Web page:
This is the best wood to use for smoking a turkey

Figuring out how you want to cook a turkey can be a bit of a conundrum. Do you want to roast it? Is it better to fry it? How would grilling a turkey work exactly? But let's say you've forgone all of that and are in the mood for really wowing the crowd. According to Food & Wine, smoking your turkey is a wonderful way of achieving just that. Cooking your turkey in a smoker allows it to soak up the delicious aromas of the wood (or wood chips) you are using, something that will only add to the flavorful end result. Another added bonus? Food & Wine adds that the turkey's skin will come out a rich, deep mahogany color (who wouldn't love seeing that?). 

Now that you've made the decision to smoke your turkey, the next important decision to make is what wood you would like to use. Grill Master Randy Watson and Chef Tony Matassa from BBQ Guys have a few suggestions that might help. Matassa is partial to a mixture of 50 percent hickory, 50 percent oak, with a bit of pecan and cherry sprinkled throughout. Watson, on the other hand, enjoys the flavors he gets from mixing both pecan and apple (woods that both pair well with poultry).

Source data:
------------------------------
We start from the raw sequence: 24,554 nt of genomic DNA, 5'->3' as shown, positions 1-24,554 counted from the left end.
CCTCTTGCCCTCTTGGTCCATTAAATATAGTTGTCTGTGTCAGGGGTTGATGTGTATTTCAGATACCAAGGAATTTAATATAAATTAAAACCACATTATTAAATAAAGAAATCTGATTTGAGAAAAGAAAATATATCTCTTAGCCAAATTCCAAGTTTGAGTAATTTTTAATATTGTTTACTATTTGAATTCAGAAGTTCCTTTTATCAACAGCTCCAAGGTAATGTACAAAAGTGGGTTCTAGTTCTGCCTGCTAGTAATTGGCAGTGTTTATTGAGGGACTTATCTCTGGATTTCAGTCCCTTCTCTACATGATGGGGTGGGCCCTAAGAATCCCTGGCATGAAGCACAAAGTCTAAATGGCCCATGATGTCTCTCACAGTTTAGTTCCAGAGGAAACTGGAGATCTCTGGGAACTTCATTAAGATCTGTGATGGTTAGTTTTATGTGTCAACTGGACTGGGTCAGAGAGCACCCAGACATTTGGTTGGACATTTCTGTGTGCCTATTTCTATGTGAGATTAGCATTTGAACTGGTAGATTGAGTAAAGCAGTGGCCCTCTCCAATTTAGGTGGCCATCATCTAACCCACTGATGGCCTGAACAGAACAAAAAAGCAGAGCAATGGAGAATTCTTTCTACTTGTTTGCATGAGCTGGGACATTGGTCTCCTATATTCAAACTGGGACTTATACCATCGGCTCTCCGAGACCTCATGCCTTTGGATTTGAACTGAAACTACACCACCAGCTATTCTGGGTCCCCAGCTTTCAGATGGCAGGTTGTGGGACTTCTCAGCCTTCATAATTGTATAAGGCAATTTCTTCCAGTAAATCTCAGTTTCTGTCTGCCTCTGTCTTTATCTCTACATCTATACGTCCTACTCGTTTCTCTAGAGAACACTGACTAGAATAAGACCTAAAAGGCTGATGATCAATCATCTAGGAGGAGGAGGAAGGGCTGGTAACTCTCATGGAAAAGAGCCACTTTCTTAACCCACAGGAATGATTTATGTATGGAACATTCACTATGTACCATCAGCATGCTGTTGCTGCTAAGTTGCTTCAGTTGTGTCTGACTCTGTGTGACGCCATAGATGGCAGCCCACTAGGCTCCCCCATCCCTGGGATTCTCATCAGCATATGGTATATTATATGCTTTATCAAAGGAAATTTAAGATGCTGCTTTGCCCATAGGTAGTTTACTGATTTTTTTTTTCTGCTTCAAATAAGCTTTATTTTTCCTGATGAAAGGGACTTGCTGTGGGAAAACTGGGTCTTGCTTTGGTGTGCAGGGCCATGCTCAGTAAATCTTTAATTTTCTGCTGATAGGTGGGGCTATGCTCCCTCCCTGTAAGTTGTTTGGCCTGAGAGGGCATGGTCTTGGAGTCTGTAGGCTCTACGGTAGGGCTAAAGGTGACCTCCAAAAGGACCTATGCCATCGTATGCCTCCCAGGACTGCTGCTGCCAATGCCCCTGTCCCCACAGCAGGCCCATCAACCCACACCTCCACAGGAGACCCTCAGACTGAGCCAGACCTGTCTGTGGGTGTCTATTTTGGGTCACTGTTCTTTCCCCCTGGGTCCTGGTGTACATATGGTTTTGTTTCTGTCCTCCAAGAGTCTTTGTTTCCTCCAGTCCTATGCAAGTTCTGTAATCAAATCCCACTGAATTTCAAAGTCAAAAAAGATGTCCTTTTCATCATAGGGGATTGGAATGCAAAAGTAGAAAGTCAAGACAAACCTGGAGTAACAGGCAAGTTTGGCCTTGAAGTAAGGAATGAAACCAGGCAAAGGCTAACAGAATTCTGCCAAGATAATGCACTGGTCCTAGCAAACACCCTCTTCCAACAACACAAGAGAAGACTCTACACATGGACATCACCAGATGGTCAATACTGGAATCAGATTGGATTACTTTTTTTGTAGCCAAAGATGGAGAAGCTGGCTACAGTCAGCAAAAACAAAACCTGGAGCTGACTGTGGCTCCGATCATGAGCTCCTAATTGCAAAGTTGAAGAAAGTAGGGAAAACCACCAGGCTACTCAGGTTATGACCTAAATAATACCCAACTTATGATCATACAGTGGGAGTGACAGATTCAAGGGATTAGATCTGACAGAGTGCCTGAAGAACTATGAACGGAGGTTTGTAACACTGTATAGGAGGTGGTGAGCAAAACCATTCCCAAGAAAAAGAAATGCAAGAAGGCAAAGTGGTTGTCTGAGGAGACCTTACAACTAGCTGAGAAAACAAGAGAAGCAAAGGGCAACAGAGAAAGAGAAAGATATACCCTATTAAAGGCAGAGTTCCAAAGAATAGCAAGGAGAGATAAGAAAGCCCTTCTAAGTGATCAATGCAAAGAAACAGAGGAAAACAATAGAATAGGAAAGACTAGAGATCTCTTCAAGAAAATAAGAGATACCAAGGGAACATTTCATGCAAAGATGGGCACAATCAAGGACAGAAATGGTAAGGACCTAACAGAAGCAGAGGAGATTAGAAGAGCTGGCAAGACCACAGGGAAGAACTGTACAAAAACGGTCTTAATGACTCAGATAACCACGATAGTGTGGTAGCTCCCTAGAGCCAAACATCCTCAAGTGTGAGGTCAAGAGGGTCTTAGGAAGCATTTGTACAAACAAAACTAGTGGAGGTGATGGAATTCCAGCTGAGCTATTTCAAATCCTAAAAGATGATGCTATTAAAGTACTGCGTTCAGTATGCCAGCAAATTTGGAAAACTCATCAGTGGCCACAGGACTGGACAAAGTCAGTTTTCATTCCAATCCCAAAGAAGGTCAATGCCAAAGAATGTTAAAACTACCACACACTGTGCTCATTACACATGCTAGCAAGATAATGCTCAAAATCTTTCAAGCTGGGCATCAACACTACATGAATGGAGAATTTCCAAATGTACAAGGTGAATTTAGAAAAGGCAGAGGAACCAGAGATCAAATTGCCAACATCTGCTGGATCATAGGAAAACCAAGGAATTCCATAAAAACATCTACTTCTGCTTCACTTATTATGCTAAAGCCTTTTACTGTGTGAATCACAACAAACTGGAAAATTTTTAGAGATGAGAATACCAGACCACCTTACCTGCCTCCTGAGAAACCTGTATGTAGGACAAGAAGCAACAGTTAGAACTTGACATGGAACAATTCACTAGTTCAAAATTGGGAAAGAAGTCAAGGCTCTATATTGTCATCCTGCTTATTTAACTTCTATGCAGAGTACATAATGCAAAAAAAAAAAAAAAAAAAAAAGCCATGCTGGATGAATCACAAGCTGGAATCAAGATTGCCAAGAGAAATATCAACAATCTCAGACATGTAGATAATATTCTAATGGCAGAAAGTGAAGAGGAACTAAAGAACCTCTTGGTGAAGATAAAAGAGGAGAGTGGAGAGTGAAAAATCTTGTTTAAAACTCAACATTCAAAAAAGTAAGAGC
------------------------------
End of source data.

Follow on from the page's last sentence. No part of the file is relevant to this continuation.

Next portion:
How to choose wood for smoking a turkey

To ensure that you have the best smoke for your Thanksgiving turkey possible, it is important to have good wood. But, if you're not familiar with purchasing wood, The Spruce Eats has some useful tips to help your buying (and cooking experience) be as pleasant as possible. They explain how in order to ensure your turkey is smoked properly, you need to use and find woods that are low in resin but carry a slightly higher pronounced flavor. This is an important note because you don't want to eat (or serve your guests) something that has an added unwelcome layer of something you probably should not be consuming. 

The Spruce Eats suggests you think of it like this — if the tree in question makes fruits or nuts you enjoy consuming, then it will most likely be a wood that is good for smoking. Mind you, there will be some woods that smoke better than others, but The Spruce Eats suggests using more mellow flavored woods if you will be smoking for longer periods of time.